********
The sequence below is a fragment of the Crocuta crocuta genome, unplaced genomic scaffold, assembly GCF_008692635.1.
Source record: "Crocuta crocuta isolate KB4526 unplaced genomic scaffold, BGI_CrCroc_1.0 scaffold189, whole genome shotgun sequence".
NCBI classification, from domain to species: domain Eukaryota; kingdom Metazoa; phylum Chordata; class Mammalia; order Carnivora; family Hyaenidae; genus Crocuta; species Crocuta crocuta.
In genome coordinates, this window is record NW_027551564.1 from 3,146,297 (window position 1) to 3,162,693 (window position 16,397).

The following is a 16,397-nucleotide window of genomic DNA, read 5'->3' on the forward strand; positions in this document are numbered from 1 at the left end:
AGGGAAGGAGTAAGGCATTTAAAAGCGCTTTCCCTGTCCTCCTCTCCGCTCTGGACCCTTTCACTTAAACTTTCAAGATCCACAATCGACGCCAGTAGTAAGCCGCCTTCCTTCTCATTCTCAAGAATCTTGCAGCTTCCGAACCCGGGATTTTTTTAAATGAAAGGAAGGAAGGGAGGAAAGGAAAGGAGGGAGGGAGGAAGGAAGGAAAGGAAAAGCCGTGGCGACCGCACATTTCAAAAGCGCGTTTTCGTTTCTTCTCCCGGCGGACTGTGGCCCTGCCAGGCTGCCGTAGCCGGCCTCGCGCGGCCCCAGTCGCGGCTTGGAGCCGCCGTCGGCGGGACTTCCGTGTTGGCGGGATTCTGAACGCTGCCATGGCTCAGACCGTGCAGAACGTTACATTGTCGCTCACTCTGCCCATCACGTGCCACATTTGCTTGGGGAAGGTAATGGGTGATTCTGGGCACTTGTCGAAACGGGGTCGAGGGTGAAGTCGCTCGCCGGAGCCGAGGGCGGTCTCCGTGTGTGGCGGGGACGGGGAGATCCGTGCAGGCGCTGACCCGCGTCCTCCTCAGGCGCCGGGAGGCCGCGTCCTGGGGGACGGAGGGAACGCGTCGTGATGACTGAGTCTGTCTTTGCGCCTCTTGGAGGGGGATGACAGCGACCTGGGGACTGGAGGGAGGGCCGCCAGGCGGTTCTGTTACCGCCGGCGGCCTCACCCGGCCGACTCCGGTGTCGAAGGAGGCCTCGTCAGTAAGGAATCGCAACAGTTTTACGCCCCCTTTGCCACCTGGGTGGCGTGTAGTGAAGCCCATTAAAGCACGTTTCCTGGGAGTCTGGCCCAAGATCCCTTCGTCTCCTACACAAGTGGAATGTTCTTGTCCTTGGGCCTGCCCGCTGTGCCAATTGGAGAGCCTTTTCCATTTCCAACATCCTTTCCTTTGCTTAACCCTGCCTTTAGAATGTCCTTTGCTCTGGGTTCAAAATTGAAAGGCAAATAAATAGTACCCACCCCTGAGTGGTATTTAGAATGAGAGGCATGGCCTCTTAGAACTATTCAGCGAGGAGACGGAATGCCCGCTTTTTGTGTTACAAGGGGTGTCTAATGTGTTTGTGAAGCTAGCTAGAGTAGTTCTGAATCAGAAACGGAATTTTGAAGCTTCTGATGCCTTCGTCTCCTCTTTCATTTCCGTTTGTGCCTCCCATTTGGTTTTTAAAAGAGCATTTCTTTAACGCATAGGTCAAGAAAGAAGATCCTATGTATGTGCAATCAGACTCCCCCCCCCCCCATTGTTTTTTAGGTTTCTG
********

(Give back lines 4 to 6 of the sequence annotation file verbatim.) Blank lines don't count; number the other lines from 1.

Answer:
In genome coordinates, this window is record NW_027551564.1 from 3,146,297 (window position 1) to 3,162,693 (window position 16,397).

The following is a 16,397-nucleotide window of genomic DNA, read 5'->3' on the forward strand; positions in this document are numbered from 1 at the left end:
AGGGAAGGAGTAAGGCATTTAAAAGCGCTTTCCCTGTCCTCCTCTCCGCTCTGGACCCTTTCACTTAAACTTTCAAGATCCACAATCGACGCCAGTAGTAAGCCGCCTTCCTTCTCATTCTCAAGAATCTTGCAGCTTCCGAACCCGGGATTTTTTTAAATGAAAGGAAGGAAGGGAGGAAAGGAAAGGAGGGAGGGAGGAAGGAAGGAAAGGAAAAGCCGTGGCGACCGCACATTTCAAAAGCGCGTTTTCGTTTCTTCTCCCGGCGGACTGTGGCCCTGCCAGGCTGCCGTAGCCGGCCTCGCGCGGCCCCAGTCGCGGCTTGGAGCCGCCGTCGGCGGGACTTCCGTGTTGGCGGGATTCTGAACGCTGCCATGGCTCAGACCGTGCAGAACGTTACATTGTCGCTCACTCTGCCCATCACGTGCCACATTTGCTTGGGGAAGGTAATGGGTGATTCTGGGCACTTGTCGAAACGGGGTCGAGGGTGAAGTCGCTCGCCGGAGCCGAGGGCGGTCTCCGTGTGTGGCGGGGACGGGGAGATCCGTGCAGGCGCTGACCCGCGTCCTCCTCAGGCGCCGGGAGGCCGCGTCCTGGGGGACGGAGGGAACGCGTCGTGATGACTGAGTCTGTCTTTGCGCCTCTTGGAGGGGGATGACAGCGACCTGGGGACTGGAGGGAGGGCCGCCAGGCGGTTCTGTTACCGCCGGCGGCCTCACCCGGCCGACTCCGGTGTCGAAGGAGGCCTCGTCAGTAAGGAATCGCAACAGTTTTACGCCCCCTTTGCCACCTGGGTGGCGTGTAGTGAAGCCCATTAAAGCACGTTTCCTGGGAGTCTGGCCCAAGATCCCTTCGTCTCCTACACAAGTGGAATGTTCTTGTCCTTGGGCCTGCCCGCTGTGCCAATTGGAGAGCCTTTTCCATTTCCAACATCCTTTCCTTTGCTTAACCCTGCCTTTAGAATGTCCTTTGCTCTGGGTTCAAAATTGAAAGGCAAATAAATAGTACCCACCCCTGAGTGGTATTTAGAATGAGAGGCATGGCCTCTTAGAACTATTCAGCGAGGAGACGGAATGCCCGCTTTTTGTGTTACAAGGGGTGTCTAATGTGTTTGTGAAGCTAGCTAGAGTAGTTCTGAATCAGAAACGGAATTTTGAAGCTTCTGATGCCTTCGTCTCCTCTTTCATTTCCGTTTGTGCCTCCCATTTGGTTTTTAAAAGAGCATTTCTTTAACGCATAGGTCAAGAAAGAAGATCCTATGTATGTGCAATCAGACTCCCCCCCCCCCCATTGTTTTTTAGGTTTCTG